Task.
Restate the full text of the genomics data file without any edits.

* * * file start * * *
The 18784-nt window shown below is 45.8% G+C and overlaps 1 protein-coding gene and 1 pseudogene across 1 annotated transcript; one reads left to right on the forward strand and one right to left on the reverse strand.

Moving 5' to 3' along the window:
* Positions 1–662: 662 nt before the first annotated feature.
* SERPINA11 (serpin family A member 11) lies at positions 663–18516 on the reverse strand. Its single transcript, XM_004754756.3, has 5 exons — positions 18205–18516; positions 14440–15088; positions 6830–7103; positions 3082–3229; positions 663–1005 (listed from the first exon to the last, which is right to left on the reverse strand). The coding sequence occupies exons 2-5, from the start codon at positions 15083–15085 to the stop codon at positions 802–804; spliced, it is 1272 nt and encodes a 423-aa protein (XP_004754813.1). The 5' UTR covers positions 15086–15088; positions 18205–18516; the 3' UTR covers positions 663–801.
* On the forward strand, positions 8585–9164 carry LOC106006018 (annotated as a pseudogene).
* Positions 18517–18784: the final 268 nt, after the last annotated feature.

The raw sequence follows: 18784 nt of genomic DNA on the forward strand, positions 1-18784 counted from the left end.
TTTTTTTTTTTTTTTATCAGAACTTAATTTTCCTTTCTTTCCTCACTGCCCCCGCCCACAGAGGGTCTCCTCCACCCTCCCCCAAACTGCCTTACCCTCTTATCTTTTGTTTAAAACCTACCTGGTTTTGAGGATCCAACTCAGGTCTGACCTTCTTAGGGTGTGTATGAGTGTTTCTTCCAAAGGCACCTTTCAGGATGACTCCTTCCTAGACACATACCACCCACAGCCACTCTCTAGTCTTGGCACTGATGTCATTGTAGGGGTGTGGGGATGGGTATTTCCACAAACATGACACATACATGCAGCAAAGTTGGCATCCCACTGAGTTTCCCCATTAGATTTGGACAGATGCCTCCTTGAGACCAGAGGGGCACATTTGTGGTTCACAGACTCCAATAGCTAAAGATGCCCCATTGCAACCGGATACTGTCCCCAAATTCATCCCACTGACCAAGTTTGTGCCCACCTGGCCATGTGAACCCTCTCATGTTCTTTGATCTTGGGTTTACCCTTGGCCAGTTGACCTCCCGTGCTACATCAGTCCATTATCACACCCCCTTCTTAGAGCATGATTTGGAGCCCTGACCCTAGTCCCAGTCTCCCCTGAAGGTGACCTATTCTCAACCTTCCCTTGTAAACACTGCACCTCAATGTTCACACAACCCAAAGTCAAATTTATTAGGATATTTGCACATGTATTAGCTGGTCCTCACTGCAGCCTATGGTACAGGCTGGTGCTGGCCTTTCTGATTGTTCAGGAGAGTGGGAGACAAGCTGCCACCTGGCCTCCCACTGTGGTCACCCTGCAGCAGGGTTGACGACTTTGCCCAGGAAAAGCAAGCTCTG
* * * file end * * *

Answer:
The 18784-nt window shown below is 45.8% G+C and overlaps 1 protein-coding gene and 1 pseudogene across 1 annotated transcript; one reads left to right on the forward strand and one right to left on the reverse strand.

Moving 5' to 3' along the window:
* Positions 1–662: 662 nt before the first annotated feature.
* SERPINA11 (serpin family A member 11) lies at positions 663–18516 on the reverse strand. Its single transcript, XM_004754756.3, has 5 exons — positions 18205–18516; positions 14440–15088; positions 6830–7103; positions 3082–3229; positions 663–1005 (listed from the first exon to the last, which is right to left on the reverse strand). The coding sequence occupies exons 2-5, from the start codon at positions 15083–15085 to the stop codon at positions 802–804; spliced, it is 1272 nt and encodes a 423-aa protein (XP_004754813.1). The 5' UTR covers positions 15086–15088; positions 18205–18516; the 3' UTR covers positions 663–801.
* On the forward strand, positions 8585–9164 carry LOC106006018 (annotated as a pseudogene).
* Positions 18517–18784: the final 268 nt, after the last annotated feature.

The raw sequence follows: 18784 nt of genomic DNA on the forward strand, positions 1-18784 counted from the left end.
TTTTTTTTTTTTTTTATCAGAACTTAATTTTCCTTTCTTTCCTCACTGCCCCCGCCCACAGAGGGTCTCCTCCACCCTCCCCCAAACTGCCTTACCCTCTTATCTTTTGTTTAAAACCTACCTGGTTTTGAGGATCCAACTCAGGTCTGACCTTCTTAGGGTGTGTATGAGTGTTTCTTCCAAAGGCACCTTTCAGGATGACTCCTTCCTAGACACATACCACCCACAGCCACTCTCTAGTCTTGGCACTGATGTCATTGTAGGGGTGTGGGGATGGGTATTTCCACAAACATGACACATACATGCAGCAAAGTTGGCATCCCACTGAGTTTCCCCATTAGATTTGGACAGATGCCTCCTTGAGACCAGAGGGGCACATTTGTGGTTCACAGACTCCAATAGCTAAAGATGCCCCATTGCAACCGGATACTGTCCCCAAATTCATCCCACTGACCAAGTTTGTGCCCACCTGGCCATGTGAACCCTCTCATGTTCTTTGATCTTGGGTTTACCCTTGGCCAGTTGACCTCCCGTGCTACATCAGTCCATTATCACACCCCCTTCTTAGAGCATGATTTGGAGCCCTGACCCTAGTCCCAGTCTCCCCTGAAGGTGACCTATTCTCAACCTTCCCTTGTAAACACTGCACCTCAATGTTCACACAACCCAAAGTCAAATTTATTAGGATATTTGCACATGTATTAGCTGGTCCTCACTGCAGCCTATGGTACAGGCTGGTGCTGGCCTTTCTGATTGTTCAGGAGAGTGGGAGACAAGCTGCCACCTGGCCTCCCACTGTGGTCACCCTGCAGCAGGGTTGACGACTTTGCCCAGGAAAAGCAAGCTCTG